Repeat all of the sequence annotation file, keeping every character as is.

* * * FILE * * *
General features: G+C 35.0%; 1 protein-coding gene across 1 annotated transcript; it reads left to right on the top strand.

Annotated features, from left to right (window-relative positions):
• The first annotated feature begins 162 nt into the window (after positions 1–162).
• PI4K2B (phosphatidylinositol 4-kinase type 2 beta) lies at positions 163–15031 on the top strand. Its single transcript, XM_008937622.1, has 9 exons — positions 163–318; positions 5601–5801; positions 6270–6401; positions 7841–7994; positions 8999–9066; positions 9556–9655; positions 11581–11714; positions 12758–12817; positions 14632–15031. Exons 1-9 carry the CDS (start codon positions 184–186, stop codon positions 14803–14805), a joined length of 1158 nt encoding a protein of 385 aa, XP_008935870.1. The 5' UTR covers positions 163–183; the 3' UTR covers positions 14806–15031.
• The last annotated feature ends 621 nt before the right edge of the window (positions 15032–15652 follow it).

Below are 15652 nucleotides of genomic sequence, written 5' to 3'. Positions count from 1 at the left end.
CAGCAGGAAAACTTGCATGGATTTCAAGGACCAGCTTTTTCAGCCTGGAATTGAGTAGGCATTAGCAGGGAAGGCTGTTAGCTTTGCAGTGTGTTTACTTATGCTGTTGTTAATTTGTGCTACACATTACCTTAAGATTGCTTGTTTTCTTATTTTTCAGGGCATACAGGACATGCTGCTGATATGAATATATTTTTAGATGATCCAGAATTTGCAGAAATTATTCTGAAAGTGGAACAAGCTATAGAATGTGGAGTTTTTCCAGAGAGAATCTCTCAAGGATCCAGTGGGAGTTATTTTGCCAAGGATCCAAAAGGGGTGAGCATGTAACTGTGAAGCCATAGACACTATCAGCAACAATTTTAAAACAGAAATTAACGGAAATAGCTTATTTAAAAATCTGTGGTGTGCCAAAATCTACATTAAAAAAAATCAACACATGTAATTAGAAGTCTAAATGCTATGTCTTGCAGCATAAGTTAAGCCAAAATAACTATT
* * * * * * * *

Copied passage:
General features: G+C 35.0%; 1 protein-coding gene across 1 annotated transcript; it reads left to right on the top strand.

Annotated features, from left to right (window-relative positions):
• The first annotated feature begins 162 nt into the window (after positions 1–162).
• PI4K2B (phosphatidylinositol 4-kinase type 2 beta) lies at positions 163–15031 on the top strand. Its single transcript, XM_008937622.1, has 9 exons — positions 163–318; positions 5601–5801; positions 6270–6401; positions 7841–7994; positions 8999–9066; positions 9556–9655; positions 11581–11714; positions 12758–12817; positions 14632–15031. Exons 1-9 carry the CDS (start codon positions 184–186, stop codon positions 14803–14805), a joined length of 1158 nt encoding a protein of 385 aa, XP_008935870.1. The 5' UTR covers positions 163–183; the 3' UTR covers positions 14806–15031.
• The last annotated feature ends 621 nt before the right edge of the window (positions 15032–15652 follow it).

Below are 15652 nucleotides of genomic sequence, written 5' to 3'. Positions count from 1 at the left end.
CAGCAGGAAAACTTGCATGGATTTCAAGGACCAGCTTTTTCAGCCTGGAATTGAGTAGGCATTAGCAGGGAAGGCTGTTAGCTTTGCAGTGTGTTTACTTATGCTGTTGTTAATTTGTGCTACACATTACCTTAAGATTGCTTGTTTTCTTATTTTTCAGGGCATACAGGACATGCTGCTGATATGAATATATTTTTAGATGATCCAGAATTTGCAGAAATTATTCTGAAAGTGGAACAAGCTATAGAATGTGGAGTTTTTCCAGAGAGAATCTCTCAAGGATCCAGTGGGAGTTATTTTGCCAAGGATCCAAAAGGGGTGAGCATGTAACTGTGAAGCCATAGACACTATCAGCAACAATTTTAAAACAGAAATTAACGGAAATAGCTTATTTAAAAATCTGTGGTGTGCCAAAATCTACATTAAAAAAAATCAACACATGTAATTAGAAGTCTAAATGCTATGTCTTGCAGCATAAGTTAAGCCAAAATAACTATT